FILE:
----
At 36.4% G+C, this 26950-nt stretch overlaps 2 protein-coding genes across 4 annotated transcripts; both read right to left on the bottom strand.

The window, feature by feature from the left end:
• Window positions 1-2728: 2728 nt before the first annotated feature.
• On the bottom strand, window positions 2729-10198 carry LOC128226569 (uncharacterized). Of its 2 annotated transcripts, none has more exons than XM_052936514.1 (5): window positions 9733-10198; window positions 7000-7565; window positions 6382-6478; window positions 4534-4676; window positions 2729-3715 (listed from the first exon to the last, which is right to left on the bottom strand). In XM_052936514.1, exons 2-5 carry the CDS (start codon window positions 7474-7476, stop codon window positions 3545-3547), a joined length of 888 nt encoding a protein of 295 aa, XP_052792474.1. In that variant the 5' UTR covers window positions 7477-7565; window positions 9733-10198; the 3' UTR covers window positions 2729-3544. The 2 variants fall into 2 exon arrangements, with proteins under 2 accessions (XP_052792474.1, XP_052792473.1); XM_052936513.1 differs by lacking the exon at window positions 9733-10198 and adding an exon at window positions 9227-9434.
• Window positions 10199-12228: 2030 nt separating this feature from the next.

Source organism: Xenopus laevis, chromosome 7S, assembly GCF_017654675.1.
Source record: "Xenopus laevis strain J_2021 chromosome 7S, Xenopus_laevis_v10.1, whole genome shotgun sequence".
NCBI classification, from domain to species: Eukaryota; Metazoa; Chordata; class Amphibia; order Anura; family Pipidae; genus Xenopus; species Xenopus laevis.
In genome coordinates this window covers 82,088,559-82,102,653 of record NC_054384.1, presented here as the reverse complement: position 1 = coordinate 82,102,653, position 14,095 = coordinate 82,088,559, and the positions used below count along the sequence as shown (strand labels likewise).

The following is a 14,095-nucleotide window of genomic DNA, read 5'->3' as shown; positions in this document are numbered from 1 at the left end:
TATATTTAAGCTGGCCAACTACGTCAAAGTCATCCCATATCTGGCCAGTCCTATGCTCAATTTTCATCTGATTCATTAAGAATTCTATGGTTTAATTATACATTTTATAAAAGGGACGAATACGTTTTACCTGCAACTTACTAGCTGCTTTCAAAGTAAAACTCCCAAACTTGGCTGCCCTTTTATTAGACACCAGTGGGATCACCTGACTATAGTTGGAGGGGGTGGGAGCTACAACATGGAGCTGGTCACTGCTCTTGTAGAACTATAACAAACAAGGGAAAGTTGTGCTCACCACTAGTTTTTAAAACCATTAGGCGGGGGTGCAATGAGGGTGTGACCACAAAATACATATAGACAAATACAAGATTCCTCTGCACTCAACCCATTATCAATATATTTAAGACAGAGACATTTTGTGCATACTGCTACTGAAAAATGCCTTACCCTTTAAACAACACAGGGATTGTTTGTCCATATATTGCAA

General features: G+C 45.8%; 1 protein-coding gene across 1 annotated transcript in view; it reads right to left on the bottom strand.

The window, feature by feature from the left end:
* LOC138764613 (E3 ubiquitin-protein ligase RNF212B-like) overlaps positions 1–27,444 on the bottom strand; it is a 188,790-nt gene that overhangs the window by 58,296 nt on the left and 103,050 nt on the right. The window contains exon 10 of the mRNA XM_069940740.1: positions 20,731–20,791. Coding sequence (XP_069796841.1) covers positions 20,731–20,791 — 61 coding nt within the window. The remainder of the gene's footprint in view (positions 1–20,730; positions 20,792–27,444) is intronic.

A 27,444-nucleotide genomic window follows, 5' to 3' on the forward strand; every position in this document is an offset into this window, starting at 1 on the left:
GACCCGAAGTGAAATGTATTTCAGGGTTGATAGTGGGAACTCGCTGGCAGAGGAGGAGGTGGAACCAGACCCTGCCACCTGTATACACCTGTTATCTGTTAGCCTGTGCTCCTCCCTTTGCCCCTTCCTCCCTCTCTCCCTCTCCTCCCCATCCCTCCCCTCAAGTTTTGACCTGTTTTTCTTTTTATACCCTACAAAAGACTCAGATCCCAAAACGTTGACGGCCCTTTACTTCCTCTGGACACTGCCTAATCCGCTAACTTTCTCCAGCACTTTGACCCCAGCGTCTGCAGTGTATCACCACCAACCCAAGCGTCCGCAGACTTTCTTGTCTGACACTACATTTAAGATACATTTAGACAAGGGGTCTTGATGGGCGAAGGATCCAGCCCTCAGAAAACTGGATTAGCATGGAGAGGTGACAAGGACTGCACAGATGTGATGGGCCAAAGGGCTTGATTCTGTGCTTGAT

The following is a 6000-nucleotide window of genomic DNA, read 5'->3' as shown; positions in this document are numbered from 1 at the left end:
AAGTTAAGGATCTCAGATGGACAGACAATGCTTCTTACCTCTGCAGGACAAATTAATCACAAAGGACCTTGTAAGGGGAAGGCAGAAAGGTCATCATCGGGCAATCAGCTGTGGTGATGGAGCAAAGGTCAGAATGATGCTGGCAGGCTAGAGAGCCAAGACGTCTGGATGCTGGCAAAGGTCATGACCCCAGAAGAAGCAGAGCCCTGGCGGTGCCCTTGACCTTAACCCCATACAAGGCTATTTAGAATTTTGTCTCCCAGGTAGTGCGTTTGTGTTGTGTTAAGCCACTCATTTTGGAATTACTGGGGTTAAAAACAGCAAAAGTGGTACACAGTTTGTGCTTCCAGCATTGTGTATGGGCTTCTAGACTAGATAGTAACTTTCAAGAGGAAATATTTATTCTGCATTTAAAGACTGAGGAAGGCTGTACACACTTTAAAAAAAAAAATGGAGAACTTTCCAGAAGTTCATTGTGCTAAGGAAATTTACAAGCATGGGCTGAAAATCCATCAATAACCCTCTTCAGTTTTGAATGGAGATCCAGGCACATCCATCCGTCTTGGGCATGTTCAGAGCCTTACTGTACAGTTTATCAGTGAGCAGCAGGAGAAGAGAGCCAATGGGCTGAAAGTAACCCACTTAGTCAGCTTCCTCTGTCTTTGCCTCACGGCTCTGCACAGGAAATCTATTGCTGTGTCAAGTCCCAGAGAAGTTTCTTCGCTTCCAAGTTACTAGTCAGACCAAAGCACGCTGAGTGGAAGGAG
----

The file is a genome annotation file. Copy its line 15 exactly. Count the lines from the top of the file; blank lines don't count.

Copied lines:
A 27,444-nucleotide genomic window follows, 5' to 3' on the forward strand; every position in this document is an offset into this window, starting at 1 on the left: